Thank you for writing on the topic of prison privatization. It is a topic which deserves to be repeated again and again in addition to how the state and the companies employed by the state (Michigan) fund its services beyond the taxes it collects. .
With the same carelessness which brought about the Flint crisis, Governor Snyder embarked on a crusade to privatize the prison system not only with food service; but, he has included the phone service which prisoners use to call home. The rates were outrageous in the beginning and have since relaxed only due to a lawsuit and a Federal Government intervention. Some counties still charge outrageously for phone calls home. Incorporated into privatization are fees for the funding the prisoner as well. It can only be done through a deposit using their system whereas a money order with the prisoners name and number used to suffice. And you are correct that upon release the JPay system or other system rips off the parolee with each use of its debit card. One swipe should be made to move all of the money into a standard bank account.
The vending machines within the visitation rooms are used to fund prisoner activities such as the purchase of baseballs, basketballs, etc. There are also food drives where subs or pizzas may be brought in to raise money. Of course these are not cheap and the prison gets its cut too.
What has been documented about Aramark food service, I have also heard from prisoners. I have heard about the contraband brought in by the guards (from prisoners) which they will deny vigorously. It is near impossible for visitors to bring in contraband as you pass through a metal detector, as well as pat downs, examinations of the mouth and under the tongue, and a hand going through your hair. Each time you leave the visitation room for a bathroom break, you go through the same examination. The metal detector does detect your belt's metal buckle.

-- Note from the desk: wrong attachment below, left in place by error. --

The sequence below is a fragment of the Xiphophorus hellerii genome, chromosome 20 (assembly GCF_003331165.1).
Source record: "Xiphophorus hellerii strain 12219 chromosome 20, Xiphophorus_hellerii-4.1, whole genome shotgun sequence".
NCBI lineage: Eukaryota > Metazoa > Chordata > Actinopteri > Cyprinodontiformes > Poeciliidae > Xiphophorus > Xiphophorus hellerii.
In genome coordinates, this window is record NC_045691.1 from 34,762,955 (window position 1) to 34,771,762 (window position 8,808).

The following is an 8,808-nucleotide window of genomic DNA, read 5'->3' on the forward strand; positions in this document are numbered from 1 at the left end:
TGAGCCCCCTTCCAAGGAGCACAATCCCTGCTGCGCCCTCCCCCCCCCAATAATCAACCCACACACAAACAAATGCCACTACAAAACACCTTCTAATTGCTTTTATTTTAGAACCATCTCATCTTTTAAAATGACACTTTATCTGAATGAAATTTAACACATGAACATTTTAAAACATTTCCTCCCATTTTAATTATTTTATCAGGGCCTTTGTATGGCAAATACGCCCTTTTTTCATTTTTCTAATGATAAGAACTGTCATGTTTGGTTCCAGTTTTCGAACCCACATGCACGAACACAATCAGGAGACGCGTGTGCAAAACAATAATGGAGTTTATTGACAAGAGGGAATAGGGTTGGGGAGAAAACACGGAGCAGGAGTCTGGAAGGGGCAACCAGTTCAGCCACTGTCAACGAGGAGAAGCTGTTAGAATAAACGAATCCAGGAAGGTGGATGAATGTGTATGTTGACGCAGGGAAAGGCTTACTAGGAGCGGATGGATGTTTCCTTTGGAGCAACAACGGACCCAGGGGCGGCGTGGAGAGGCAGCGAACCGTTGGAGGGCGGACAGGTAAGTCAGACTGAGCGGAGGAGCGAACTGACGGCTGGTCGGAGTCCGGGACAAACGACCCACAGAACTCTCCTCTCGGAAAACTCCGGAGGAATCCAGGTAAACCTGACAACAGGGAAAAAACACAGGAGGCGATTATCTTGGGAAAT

It does not stop in prisoner either. The tether they supply prisoners costs $13.00 per day which the prisoner pays to a private company. As reported to me, the company makes no bones about making regular calls to the prisoners and threatens them with parole revocation eve though they do not have the power to do such. with two years of parole the cost for the tether is $9500 (if you include a leap year). This cost chews up much of the minimum wage a prisoner would receive if working. The state also employs Catholics Charities which of course is also funded by the prisoners (so much for charity) for weekly group meetings with psychologists (mostly 1-2 years) . The parole agent also has his fee. Over all the parolee is forking over ~$11,000 over two years. Recidivism can be as little as a bad write-up from the psychologists. Paying the tether back is up to the prisoner.
If you really want to change the prison system as I told Nancy over at WM, then concentrate on the front end. Right now you are looking at symptoms and not treating the cause of everything you and others have pointed out. ~85% of all criminal trials are plea-bargained because most people in court lack the monetary funding to fight back. Public defender offices are under funded, under staffed, over worked, and often times will not fight as hard for their clients by seeking a reduced sentence (one example pointed out to me by a paid criminal attorney). If you fix the court system by having access to a proper defense, the prison system is seriously impinged upon due to a lack of state provided client-customers. Then too, the prison system is a business and prisons are typically located in far away places, with few job opportunities, and high unemployment.
One last comment and then I am done. Fix the Antiterrorism and Effective Death Penalty Act of 1996,which Bill Clinton signed into law claiming it was progressive. A provision of it severely restricts federal court habeas corpus review of state court decisions. Just by fixing the one provision would grant an easier review by the courts for defendants with regard to unreasonable application of clearly established federal law or an unreasonable determination of the facts in light of the evidence presented in the state court proceeding. Basically federal courts are very limited in over ruling state courts. As we all know SCOTUS takes about 85 cases a year (down significantly over the years) and few of those cases would have a similar impact as did Gideon vs. Wainwright. It is all about money and politics at SCOTUS.